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Lownsbury v. Securities and Exchange Commission

as amended september 22 1945: September 11, 1945.

LOWNSBURY ET AL.
v.
SECURITIES AND EXCHANGE COMMISSION, ET AL.



Author: Goodrich

Before BIGGS, MARIS, and GOODRICH, Circuit Judges .

GOODRICH, Circuit Judge .

This case arises upon the motion of the Securities and Exchange Commission to dismiss the petition of certain stockholders of The Commonwealth & Southern Corporation for review of present orders*fn1 of the Commission, respondents, and to dismiss a motion, also made by the same petitioners, for a stay of all proceedings, pending review by this Court. The controversy centers upon interpretation of two sections of the Public Utility Holding Company Act of 1935*fn2 in relation to court review of the corporation's reorganization plan.

The primary question involved is whether this Court is the proper forum to test the Commission's orders pursuant to Section 24 (a)*fn3 of the Act, as petitioners allege, of whether the District Court is the proper forum pursuant to Section 11 (e)*fn4, as the Commission alleges.

The orders of the Commission are expressly stated not to be deemed operative to authorize any of the transactions contemplated by the plan until a District Court has entered an order enforcing the plan. The orders also condition the effectiveness of the plan upon its approval by vote of the corporation's shareholders, prior to submission to a District Court. The orders are then, argues the Commission, interlocutory and general review provisions, in a statute, as to agency orders do not apply to those which are merely interlocutory. Federal Power Commission v. Metropolitan Edison Co., 1937, 304 U.S. 375, 58 S. Ct. 963, 82 L. Ed. 1408.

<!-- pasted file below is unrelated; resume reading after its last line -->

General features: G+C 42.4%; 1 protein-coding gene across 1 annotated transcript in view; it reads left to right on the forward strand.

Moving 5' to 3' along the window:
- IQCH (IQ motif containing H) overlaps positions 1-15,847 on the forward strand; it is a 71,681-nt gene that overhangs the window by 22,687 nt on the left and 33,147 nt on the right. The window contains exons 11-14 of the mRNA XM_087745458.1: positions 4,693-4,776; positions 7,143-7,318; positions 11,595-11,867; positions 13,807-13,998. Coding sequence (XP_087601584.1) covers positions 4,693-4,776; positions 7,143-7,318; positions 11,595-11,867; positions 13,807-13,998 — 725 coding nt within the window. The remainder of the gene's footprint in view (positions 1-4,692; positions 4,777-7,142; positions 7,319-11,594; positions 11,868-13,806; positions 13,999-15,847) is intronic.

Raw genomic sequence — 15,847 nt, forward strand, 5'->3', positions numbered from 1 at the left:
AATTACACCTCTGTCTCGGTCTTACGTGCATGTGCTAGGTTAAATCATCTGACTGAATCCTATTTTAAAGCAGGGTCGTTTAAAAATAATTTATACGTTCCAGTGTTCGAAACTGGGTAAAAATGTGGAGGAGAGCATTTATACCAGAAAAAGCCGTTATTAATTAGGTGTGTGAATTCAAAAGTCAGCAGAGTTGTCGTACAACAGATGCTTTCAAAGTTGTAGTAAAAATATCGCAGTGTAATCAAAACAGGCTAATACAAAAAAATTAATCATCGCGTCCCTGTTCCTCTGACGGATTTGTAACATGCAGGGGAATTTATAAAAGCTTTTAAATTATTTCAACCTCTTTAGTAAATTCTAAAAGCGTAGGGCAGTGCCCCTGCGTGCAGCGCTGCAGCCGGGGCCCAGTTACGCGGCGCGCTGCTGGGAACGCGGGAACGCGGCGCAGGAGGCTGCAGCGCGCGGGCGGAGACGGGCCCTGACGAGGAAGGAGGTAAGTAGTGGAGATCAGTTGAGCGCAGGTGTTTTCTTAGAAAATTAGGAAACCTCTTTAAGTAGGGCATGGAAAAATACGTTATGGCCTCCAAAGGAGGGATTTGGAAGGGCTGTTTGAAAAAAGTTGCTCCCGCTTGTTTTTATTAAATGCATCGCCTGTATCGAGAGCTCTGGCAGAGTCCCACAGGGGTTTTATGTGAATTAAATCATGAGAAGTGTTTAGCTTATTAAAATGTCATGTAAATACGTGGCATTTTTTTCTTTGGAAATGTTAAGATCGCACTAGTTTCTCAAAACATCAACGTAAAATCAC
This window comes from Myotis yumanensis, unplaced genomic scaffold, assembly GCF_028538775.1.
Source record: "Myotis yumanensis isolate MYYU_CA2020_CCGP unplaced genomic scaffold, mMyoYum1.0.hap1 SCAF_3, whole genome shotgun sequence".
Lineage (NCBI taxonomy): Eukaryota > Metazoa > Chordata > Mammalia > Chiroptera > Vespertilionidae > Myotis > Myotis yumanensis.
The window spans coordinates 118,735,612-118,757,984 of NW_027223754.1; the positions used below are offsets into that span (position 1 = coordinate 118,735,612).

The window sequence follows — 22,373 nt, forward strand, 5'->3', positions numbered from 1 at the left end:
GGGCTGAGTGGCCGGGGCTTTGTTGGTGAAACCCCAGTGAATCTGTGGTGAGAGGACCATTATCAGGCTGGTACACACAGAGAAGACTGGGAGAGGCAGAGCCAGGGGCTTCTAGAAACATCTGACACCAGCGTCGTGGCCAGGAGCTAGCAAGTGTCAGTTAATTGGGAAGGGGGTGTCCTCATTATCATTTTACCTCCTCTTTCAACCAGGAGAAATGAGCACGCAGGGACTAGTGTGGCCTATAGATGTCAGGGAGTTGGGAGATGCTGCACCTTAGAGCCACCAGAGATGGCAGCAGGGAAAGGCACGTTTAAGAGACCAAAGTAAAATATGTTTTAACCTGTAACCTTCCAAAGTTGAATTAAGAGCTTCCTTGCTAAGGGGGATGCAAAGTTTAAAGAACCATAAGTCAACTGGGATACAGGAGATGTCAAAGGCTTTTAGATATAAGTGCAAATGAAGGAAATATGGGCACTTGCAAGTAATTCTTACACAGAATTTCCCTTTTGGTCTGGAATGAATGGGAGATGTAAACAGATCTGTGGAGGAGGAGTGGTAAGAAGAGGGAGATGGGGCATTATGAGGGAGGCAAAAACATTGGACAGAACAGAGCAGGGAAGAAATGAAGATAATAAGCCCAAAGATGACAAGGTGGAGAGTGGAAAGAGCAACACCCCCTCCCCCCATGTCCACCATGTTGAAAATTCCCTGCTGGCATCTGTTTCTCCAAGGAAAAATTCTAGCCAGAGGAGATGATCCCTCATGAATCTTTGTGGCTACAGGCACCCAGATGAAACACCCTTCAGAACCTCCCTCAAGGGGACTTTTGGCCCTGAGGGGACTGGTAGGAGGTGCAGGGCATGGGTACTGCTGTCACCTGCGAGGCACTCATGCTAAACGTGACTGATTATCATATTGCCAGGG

The conditional nature of the Commission's order is apparently a method of so framing its mandate as to avoid the seeming inconsistency involved in sections 11 (e) and 24 (a) of the statute. If effective, an orderly review following Commission action is provided for through District Court, Circuit Court of Appeals, and possibly Supreme Court, in proceedings in which all parties in interest may be participants. The very question before us as to effectiveness of the device was before the Second Circuit in a case, which while showing some difference on facts, presented no difference in legal question which we can see. Okin v. Securities and Exchange Commission, 2 Cir., 1944, 145 F.2d 206, remanded as to a point not relevant to our question 1945, 325 U.S. 840, 65 S. Ct. 1569.